Twenty-two percent of Americans who bought gifts on the Internet in 1999 decided against buying online in 2000, according to a survey released Sunday by the Pew Internet & American Life Project.
The survey, which appears to run contrary to more bullish assessments of thejust-concluded year, also suggests that the 2000 holiday shopping season only enticed 6 percent of Internet users to test the e-commerce waters for the first time.
This tilt in spending habits occurred despite the fact that the Web still played an important part in the holiday plans of Americans. Fifty-three percent of U.S. Internet users logged on to send e-mails to friends or family members to discuss holiday plans, and 33 percent sent e-greetings to loved ones.
“During the holidays, online Americans were more inclined to use the Internet for social purposes than commercial purposes,” said Lee Rainie, director of the Pew Internet & American Life Project.
The survey results were based on telephone interviews conducted by Princeton Survey Research Associates from November 22nd to December 21st of 3,493 American adults, 2,038 of whom are Internet users.
Browsing, Not Buying
The survey found that 45 percent of online Americans used the Internet to look for holiday gifts and 32 percent logged on to compare prices, but only 24 percent actually purchased their gifts online.
Notably, another 24 percent of Internet users reported beginning a transaction but then stopping before completing it.
Among those who did use the Web for holiday gift buying, 21 percent said they did “most” or “all” of their gift buying online. Twenty-eight percent said they bought “some” of their gifts online and 52 percent of online shoppers said they purchased “only a few” gifts online.
Seeing is Believing
Eighty-five percent of non-shoppers in the survey said that they chose not to buy gifts online because they like to see the merchandise in stores before buying, and 79 percent avoided e-tailers because they do not like to send credit card and other personal information online.
Fifty-two percent of non-shoppers think they can get better prices in stores or catalogs, and 41 percent said that some Web sites made online shopping confusing.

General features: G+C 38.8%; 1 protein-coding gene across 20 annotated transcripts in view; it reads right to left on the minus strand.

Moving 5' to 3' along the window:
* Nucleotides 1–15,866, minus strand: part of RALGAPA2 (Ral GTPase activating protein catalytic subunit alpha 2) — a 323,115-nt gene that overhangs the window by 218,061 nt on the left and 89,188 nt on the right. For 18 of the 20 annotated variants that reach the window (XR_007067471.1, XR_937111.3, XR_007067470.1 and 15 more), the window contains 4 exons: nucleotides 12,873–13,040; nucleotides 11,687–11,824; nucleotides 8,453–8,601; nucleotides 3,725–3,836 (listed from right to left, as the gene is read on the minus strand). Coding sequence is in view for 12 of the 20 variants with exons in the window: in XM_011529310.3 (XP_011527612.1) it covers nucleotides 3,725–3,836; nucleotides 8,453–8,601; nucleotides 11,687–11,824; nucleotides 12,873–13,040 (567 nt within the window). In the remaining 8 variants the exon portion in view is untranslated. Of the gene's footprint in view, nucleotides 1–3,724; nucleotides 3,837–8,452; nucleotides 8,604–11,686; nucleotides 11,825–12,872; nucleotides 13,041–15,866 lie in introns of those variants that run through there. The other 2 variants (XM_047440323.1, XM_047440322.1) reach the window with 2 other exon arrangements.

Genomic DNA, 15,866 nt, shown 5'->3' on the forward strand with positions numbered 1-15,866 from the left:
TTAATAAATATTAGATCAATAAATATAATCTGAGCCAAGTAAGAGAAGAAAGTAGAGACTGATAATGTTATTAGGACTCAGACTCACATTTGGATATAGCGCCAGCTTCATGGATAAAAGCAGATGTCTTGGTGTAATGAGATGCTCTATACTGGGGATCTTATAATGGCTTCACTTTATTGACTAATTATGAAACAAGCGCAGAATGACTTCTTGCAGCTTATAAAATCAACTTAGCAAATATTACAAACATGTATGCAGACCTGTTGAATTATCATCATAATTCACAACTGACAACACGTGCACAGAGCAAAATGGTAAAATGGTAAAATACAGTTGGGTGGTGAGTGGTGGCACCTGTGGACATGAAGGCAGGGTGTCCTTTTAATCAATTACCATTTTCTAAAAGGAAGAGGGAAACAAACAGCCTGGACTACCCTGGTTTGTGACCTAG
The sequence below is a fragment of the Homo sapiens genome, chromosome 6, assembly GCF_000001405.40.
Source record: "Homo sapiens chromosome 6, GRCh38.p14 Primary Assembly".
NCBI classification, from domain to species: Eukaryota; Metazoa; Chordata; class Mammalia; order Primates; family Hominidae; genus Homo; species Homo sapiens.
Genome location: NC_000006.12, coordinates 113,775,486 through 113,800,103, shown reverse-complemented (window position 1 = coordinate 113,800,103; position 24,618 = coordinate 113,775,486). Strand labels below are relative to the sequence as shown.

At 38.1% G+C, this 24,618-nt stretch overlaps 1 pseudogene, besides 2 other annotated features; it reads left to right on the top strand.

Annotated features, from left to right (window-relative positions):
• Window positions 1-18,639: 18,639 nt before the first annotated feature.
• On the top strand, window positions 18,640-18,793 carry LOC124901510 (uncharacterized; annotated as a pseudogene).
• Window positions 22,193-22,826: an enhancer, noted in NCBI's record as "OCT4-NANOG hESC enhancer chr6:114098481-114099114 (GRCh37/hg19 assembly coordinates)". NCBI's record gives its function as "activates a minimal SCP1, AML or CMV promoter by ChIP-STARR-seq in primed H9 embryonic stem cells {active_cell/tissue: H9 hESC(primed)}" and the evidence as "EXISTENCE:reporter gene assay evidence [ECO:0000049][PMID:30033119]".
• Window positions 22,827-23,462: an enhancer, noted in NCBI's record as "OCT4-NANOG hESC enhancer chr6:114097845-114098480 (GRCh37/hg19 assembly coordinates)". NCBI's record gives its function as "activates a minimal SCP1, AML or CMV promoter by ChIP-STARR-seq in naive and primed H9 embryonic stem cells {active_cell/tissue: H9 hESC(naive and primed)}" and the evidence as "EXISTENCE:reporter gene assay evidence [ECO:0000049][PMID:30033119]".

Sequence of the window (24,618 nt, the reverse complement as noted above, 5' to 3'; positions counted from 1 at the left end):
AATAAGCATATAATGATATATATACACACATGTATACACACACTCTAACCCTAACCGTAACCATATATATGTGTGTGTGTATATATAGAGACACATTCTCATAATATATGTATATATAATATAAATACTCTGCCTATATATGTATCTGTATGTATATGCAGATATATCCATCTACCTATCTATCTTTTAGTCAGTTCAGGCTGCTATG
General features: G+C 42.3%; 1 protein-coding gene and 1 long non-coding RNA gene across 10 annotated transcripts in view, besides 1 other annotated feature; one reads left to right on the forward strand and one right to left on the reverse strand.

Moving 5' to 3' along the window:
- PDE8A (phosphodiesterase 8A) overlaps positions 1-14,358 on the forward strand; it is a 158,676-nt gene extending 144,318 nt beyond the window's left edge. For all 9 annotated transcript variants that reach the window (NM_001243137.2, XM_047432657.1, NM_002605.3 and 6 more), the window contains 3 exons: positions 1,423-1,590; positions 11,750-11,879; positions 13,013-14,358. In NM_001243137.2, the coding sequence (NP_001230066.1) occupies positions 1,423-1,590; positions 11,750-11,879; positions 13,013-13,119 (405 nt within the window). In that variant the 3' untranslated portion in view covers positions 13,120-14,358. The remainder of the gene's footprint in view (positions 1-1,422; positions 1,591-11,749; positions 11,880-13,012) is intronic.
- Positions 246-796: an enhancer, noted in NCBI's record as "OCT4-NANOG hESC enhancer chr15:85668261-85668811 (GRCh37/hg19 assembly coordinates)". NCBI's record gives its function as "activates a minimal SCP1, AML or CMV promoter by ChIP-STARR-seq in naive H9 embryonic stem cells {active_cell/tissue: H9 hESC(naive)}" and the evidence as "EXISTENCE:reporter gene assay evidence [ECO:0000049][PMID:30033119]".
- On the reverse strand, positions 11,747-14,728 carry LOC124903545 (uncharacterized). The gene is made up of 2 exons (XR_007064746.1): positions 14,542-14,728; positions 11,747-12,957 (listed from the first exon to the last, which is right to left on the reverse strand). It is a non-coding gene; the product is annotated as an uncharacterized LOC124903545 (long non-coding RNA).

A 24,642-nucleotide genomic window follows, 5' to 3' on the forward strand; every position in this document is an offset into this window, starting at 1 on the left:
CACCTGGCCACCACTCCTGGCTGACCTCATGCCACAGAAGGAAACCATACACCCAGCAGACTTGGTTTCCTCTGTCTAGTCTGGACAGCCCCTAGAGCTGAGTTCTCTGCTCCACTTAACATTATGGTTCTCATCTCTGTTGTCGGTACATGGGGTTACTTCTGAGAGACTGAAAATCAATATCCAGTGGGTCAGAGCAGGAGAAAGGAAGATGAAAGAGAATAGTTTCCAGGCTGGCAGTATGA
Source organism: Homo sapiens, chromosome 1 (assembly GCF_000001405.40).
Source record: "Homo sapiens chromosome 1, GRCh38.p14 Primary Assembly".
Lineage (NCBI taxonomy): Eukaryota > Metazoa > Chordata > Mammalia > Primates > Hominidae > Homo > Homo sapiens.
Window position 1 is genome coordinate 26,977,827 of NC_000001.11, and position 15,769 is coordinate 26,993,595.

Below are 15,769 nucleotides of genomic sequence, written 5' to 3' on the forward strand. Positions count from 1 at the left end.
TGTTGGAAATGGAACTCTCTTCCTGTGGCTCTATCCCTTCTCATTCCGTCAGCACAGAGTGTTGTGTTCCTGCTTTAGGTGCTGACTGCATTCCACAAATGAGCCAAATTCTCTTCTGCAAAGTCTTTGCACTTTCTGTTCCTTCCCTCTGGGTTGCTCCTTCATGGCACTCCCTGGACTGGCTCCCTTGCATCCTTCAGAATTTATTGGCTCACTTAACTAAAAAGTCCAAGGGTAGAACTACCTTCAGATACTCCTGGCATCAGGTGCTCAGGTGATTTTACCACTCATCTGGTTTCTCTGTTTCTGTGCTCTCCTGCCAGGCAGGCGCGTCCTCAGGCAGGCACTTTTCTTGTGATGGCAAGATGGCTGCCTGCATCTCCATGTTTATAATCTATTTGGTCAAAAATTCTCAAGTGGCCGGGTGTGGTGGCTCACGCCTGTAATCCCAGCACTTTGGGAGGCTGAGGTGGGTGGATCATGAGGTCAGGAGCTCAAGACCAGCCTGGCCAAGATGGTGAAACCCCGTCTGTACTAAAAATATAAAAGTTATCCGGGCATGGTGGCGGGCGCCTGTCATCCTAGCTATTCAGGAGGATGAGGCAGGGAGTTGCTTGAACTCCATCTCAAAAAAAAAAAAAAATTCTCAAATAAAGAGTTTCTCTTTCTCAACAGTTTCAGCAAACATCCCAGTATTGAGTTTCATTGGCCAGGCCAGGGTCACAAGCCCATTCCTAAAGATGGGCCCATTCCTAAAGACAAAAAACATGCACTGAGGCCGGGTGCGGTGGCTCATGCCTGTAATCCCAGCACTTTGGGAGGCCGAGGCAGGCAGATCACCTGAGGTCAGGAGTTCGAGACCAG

Another major concern for 45 percent of the non-shoppers was the belief that gifts ordered online would not arrive in time for the holidays, despite the fact that only 19 percent of Internet users who bought in previous years said they had problems with gifts not arriving on time. Most concerned about the on-time arrival of holiday packages were African-Americans, Hispanics and those in households earning less than US$30,000.
Online Shoppers Happy
Those who did venture onto the Web for their holiday shopping spent an average of $330 online for gifts, according to the study. Additionally, 34 percent of online buyers said they bought someone a gift they were not planning to buy until they first saw it online.
Seventy-nine percent of online holiday shoppers said that shopping online saved them time (three hours, on average), and 51 percent believed that shopping online saved them money.
While 33 percent said the Web improved holiday shopping for them, 8 percent said the Internet made holiday shopping less enjoyable.
Who’s Shopping Online
Americans who log on from work are more likely than their counterparts to buy gifts online. The survey found that 32 percent of people with Internet access at work purchased gifts online, compared to 24 percent of the general Internet population.
Twenty-eight percent of holiday shoppers said that they used the Internet while at work to buy a holiday gift, while 85 percent said they made gift purchases at home, meaning that some shoppers made purchases from both home and work.
Most likely to buy online were college educated shoppers with household incomes of more than $75,000, and Internet veterans with more than three years experience online. The survey found that 26 percent of those with more than three years of Internet experience bought gifts online, compared to 9 percent of those with less than six months of online experience.
The survey found that Americans living in the Northeast (34 percent) were more likely to log on to buy gifts than people living in other parts of the country, and Midwesterners were the least (18 percent).
Although men are more likely to buy online year round — 49 percent of men versus 45 percent of women — 27 percent of online women bought a gift online during the holiday season, compared to 20 percent of men.